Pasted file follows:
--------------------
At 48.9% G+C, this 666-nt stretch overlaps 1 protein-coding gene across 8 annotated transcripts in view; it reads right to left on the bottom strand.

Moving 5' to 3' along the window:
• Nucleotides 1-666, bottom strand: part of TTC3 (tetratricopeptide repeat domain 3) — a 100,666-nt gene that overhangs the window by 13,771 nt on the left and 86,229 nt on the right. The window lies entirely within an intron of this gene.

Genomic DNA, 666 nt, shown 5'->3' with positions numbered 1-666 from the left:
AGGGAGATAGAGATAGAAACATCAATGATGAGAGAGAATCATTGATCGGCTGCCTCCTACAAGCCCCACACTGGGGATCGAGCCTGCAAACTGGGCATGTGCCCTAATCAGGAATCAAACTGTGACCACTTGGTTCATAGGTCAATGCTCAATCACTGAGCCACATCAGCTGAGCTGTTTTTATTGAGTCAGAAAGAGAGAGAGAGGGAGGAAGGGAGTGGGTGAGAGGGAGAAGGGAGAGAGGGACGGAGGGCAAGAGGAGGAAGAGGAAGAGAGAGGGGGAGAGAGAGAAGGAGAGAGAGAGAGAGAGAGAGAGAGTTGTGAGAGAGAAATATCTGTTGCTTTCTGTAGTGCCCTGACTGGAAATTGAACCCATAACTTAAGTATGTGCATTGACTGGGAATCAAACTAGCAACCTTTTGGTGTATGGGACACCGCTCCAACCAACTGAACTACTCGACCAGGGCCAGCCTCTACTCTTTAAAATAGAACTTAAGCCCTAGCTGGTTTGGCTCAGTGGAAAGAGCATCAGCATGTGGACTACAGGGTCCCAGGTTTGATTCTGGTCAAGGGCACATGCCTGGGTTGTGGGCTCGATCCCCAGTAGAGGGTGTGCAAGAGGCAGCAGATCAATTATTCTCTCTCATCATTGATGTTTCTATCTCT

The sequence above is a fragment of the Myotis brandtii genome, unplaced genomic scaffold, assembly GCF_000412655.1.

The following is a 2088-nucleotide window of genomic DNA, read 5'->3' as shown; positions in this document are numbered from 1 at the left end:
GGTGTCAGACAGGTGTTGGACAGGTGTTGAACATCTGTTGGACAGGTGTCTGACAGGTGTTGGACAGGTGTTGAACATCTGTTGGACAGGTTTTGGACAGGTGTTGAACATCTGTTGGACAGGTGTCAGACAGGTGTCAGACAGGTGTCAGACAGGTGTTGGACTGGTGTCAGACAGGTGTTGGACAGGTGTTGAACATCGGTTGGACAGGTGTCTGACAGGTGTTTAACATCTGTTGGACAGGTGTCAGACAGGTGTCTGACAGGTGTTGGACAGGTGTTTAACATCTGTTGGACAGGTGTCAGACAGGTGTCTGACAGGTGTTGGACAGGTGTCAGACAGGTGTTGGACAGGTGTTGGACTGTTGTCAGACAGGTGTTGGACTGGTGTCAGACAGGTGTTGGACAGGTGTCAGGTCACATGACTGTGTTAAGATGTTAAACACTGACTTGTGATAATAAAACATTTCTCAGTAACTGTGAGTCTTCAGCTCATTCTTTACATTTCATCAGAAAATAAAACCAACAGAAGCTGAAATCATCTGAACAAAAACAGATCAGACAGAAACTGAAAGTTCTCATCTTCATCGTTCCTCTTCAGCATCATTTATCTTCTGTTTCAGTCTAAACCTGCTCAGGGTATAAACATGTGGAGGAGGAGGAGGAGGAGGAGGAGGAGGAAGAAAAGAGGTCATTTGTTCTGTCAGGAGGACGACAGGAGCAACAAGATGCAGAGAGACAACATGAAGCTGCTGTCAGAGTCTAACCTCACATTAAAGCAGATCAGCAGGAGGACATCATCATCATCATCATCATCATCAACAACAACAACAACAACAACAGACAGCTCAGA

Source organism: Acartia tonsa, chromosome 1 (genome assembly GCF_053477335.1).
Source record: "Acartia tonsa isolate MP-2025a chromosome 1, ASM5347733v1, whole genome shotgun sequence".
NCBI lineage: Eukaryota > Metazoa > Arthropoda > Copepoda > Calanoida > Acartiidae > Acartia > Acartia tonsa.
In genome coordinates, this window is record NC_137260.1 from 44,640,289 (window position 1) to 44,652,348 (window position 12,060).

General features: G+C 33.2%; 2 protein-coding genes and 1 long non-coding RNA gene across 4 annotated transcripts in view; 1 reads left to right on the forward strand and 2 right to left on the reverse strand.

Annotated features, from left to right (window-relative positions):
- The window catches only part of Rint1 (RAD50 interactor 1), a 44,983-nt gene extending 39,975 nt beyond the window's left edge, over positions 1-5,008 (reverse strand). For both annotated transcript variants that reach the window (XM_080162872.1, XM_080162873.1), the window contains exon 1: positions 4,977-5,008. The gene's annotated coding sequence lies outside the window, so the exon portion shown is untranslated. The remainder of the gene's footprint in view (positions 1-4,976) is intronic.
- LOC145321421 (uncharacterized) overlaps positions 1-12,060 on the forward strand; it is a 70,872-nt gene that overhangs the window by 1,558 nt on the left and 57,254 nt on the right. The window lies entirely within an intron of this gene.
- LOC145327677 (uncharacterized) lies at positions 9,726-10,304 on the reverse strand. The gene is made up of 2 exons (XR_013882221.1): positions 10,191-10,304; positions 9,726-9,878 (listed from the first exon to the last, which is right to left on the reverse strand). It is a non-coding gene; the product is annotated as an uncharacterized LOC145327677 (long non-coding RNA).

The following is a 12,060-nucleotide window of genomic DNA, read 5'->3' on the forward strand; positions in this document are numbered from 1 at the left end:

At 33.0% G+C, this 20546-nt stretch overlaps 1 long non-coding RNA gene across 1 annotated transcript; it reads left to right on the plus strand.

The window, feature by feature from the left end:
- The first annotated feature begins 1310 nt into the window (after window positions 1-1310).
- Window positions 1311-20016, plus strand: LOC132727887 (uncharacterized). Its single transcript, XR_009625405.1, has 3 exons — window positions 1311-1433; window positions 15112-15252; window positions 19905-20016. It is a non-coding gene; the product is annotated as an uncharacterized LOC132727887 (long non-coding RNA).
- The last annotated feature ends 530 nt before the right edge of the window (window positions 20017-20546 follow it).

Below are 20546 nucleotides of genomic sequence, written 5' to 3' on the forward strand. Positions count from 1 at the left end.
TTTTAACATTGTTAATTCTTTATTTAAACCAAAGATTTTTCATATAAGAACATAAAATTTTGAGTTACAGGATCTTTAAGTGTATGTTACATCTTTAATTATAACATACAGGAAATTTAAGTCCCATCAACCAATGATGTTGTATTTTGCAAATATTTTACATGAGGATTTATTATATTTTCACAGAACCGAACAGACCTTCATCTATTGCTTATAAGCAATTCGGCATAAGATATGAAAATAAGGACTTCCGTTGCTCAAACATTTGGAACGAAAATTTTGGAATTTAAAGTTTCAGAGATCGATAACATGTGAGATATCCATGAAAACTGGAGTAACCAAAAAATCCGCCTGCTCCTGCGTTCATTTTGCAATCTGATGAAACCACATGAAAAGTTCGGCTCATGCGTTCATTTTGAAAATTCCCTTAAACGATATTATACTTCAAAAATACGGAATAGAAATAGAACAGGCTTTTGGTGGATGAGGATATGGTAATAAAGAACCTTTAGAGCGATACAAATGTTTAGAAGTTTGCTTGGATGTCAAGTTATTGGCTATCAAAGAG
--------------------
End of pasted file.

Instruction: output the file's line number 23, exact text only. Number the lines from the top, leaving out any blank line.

- The last annotated feature ends 530 nt before the right edge of the window (window positions 20017-20546 follow it).